By Roland Murphy for Arizona Builder’s Exchange
Enrollment has fallen in recent years. In the Mesa area especially, population lost during the Great Recession has not bounced back, and competition for students is fiercer than ever, according to MCCCD’s Associate Vice Chancellor for Capital Planning & Special Projects Arlen Solochek.
This, combined with the State’s removal of funding, has caused the District to re-examine its offerings, particularly at its Mesa Community College Red Mountain campus.
Rather than simply putting in a zero-dollar line item, the state legislature removed Maricopa and Pima community colleges from the budget entirely, making them, in Solochek’s words, “Colleges non-grata.” He speculated one reason for the legislature’s action may have been a sense the two districts’ would have a better chance for survival than others due to their urban locations and makeup. Operating expenses for the district now depend on tuition and secondary property tax revenues.
One item under consideration at Red Mountain is cutting secondary support offerings and providing instruction-only services, with support services and amenities located exclusively at the main Mesa Community College campus.
“One of the problems with the satellite campuses is that for a limited amount of classroom and lab space there’s a great deal of support space that comes with a center like that,” Solochek said. “You’ve got student services, you’ve got a library, we’ve got activity spaces and a fitness center; there are all kinds of things that support the students that are out there but are not true teaching spaces.”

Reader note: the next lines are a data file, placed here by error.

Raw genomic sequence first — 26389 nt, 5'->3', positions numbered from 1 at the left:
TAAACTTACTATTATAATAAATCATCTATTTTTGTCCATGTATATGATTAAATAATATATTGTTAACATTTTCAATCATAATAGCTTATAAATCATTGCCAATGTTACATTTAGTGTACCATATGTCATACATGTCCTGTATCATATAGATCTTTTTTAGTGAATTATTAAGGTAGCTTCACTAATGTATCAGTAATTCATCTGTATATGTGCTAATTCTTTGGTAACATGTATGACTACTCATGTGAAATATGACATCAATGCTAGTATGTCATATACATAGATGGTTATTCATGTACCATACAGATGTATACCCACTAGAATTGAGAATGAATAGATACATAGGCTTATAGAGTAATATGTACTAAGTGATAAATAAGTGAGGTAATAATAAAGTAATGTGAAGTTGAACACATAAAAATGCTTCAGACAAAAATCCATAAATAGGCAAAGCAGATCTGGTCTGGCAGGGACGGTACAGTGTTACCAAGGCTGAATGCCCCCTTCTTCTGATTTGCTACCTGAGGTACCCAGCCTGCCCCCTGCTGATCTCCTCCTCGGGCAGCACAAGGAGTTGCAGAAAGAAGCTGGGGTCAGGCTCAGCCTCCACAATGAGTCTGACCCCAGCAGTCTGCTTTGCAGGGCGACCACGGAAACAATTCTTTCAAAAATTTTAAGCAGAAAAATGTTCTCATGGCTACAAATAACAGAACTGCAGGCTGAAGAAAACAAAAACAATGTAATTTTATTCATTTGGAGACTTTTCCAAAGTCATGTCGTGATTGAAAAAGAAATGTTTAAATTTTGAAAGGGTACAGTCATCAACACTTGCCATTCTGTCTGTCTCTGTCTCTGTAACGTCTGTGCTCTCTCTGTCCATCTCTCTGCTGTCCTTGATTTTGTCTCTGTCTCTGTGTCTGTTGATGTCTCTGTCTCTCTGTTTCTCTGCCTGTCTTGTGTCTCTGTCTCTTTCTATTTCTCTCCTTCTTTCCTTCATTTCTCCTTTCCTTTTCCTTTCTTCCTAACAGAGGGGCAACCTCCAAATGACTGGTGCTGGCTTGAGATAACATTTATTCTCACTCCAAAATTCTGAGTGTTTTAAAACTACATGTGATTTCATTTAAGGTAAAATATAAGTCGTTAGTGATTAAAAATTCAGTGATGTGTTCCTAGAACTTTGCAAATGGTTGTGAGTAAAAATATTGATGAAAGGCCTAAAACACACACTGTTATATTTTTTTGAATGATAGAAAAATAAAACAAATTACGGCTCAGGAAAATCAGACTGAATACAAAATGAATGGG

Comparatively, similar facilities like Glendale Community College North were built with those types of support services but have done better due to service area demographics. Solochek said, “By and large it’s a young community with lots of people moving in. At the same time, in east Mesa, you have a community that’s lower density and older. The demographics there didn’t play out the way we expected, and all of that has crippled enrollment.”
Solochek said he doubts the District will close Mesa Community College Red Mountain this year, but that 2016 will be a year of evaluation for both the campus and the District’s future offerings. “If you want the community colleges to be a vital player in the community, they deserve political and financial support. Right now we’re part of the ‘low tax-no tax’ environment that all of education is seeing in the state.”